I'm having trouble with the book report. The first issue was finding a book along the YLCF themes (ie. not math). The next issue is reading it. I think I"m on chapter 2, and the month is half done! I'll do a report on it once I'm finished, though, even if that's not in March.
On Monday, I was walking next to the Student Union Building when I saw a blood donor truck being unpacked. It's something I've always wanted to do, so during an hour break I had in my day, I rushed over and got in line (in hindsight, give yourself more than an hour; there were three people in line, and it took me a full hour ten minutes).
The first thing they did was ask me if this was my first time. I said yes, and the nurse said, "Ah, fresh blood." That made me laugh, which probably quelled the butterflies and jitters I had for about 0.7 seconds. I also got to wear a sticker that said "1st time donor" so that other nurses would know to explain things to me as they happened, which was nice. I got my basic name and address information taken there, then sent to fill out a medical form concerning my health.
The first fourteen questions I got to fill out myself. They were amusing. One was something along the lines of "Did you live in France for more than six months between the years of _ and _." Lots about where I've lived and the blood transfusions I've gotten.
The next group of questions, a nurse had to read to me and bubble in herself. I had read them over before hand and they seemed to be geared towards discovering if you have HIV ("Have you recieved a blood transfusion in Africa since 1977"), and from the questions, I knew that I was going to answer all of them no. So she started reading and I started shaking my head and she sped up. Let me tell you, that lady was the fastest, most accurate reader I have heard. Granted, she probably had the questions memorized, but she didn't even pause before questions, and she was simultaneously bubbling answers. It was incredible. She also took my blood pressure, which is always ridiculously low (I am my mothers child) but I was so nervous that it was actually on the low end of normal! So that was exciting. Then she handed me four bags, each a liter. My eyes bugged. I know the average woman only has 5 liters of blood. They were going to drain me dry. But she explained they were going to only fill up one bag, and then after it was tested, they would separate it out into the other bags.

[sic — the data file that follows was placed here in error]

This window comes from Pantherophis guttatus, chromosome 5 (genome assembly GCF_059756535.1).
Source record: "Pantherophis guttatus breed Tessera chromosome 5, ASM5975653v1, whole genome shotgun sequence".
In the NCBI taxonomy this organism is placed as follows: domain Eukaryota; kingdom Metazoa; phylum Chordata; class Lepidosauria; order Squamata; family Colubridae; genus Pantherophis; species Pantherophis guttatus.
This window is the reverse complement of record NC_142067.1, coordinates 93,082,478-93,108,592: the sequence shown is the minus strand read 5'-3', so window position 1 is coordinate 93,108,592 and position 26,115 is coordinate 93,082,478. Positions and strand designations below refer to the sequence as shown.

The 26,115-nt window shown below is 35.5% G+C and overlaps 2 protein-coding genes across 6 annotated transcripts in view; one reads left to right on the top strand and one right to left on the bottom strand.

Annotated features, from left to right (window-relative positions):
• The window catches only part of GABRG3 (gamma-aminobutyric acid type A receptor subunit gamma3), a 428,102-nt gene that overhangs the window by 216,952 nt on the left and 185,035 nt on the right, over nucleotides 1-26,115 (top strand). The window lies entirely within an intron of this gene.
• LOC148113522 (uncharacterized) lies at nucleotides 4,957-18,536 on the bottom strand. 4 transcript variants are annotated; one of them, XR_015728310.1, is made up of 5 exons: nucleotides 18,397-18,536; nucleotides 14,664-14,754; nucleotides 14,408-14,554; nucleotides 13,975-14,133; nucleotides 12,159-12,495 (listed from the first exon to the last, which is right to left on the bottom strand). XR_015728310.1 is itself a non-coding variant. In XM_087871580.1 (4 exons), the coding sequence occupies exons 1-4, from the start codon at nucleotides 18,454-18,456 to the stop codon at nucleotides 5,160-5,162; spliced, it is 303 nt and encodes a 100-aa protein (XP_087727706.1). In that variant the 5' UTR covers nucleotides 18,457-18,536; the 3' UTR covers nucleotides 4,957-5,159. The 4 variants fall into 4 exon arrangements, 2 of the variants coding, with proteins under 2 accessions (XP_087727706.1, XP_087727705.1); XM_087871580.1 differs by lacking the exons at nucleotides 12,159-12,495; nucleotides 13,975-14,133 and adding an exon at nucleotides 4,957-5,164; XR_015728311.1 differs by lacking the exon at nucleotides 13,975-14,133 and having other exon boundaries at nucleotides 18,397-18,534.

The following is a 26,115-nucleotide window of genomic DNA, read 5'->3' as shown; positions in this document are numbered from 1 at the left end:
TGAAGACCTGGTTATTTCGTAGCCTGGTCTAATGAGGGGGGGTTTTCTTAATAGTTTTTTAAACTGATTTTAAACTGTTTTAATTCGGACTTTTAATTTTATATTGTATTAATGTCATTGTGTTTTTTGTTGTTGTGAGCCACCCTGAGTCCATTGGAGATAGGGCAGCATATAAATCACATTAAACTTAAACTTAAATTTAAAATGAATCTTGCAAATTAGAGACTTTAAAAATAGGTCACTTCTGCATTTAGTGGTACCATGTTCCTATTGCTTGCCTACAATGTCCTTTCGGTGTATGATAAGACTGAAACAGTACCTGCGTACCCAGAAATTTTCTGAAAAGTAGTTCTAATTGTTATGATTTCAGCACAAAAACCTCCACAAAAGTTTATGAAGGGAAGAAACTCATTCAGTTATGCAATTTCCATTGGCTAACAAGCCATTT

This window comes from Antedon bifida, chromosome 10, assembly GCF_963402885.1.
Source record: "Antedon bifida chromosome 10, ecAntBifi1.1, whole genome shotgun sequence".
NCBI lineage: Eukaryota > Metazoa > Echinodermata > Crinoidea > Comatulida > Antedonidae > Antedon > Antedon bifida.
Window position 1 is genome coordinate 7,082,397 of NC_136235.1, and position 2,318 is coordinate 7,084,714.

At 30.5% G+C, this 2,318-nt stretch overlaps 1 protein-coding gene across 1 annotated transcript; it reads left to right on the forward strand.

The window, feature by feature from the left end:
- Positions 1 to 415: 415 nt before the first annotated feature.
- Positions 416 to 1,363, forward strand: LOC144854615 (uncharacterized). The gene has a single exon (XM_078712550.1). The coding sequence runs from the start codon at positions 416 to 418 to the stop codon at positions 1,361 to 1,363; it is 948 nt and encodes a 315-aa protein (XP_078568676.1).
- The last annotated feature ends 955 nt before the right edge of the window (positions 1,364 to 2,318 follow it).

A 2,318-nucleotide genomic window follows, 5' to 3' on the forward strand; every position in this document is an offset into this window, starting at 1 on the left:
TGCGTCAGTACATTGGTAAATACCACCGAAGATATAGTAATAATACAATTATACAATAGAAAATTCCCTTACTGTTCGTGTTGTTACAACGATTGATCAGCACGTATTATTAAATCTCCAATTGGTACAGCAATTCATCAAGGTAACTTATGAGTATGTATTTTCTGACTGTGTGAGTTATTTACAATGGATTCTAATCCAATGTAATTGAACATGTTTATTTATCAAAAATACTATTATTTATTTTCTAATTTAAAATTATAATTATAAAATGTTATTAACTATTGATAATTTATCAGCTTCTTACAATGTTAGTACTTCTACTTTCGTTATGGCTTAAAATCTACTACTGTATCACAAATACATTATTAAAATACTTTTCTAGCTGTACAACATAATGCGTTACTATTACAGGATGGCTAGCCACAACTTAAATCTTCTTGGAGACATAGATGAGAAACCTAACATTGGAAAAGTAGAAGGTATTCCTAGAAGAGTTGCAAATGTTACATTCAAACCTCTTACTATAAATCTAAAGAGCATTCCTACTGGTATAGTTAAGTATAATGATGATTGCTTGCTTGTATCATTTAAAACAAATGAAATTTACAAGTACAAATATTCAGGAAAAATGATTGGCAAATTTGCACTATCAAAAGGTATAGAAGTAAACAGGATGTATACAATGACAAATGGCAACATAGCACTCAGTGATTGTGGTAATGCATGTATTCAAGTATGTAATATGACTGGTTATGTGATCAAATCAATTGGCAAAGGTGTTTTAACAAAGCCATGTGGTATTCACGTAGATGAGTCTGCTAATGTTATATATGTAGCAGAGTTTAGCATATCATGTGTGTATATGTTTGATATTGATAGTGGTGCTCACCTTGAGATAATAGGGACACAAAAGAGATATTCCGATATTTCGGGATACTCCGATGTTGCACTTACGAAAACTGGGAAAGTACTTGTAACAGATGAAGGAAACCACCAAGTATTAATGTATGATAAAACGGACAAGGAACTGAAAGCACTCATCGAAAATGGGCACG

Then I headed over to a lawn-chair-style-bed in the middle of the gym, surrounded by other beds with other students. Just as they got the cuff around my arm for pressure, the guy I was facing started to black out. There was a little flurry of nurses with cold rags and juice boxes around him, and his feet were propped up and head lowered, hence the lawn-chair. He was fine and my nurse was back in five minutes, but it was a rather interesting thing to see seconds before I was supposed to get stabbed.
Once I was hooked up, it was fine. I had a little squishy ball I was supposed to squeeze occasionally, and my arm fell asleep, but besides that, it was relatively painless. I passed the time watching the nurses test the blood on the table at the far side of the gym and chatting with the nurses. They were all very friendly and funny, and extremely grateful. They kept saying thank you, and I thought that was very nice of them, but really, it's something that somebody needs to do. As the motto of Canadian Blood Services says, "It's in you to give."
I wrote this so that anyone who is considering giving would know all that's involved and feel comfortable going in to the procedure. I didn't feel exhausted at all afterwards, and it was nice to know that I helped someone who might not otherwise get that help if everybody felt it was someone else's job. So yes, I would do it again.
Photo taken by Abhishek Jacob, http://www.flickr.com/photos/abhishek_jacob/3331425437/ .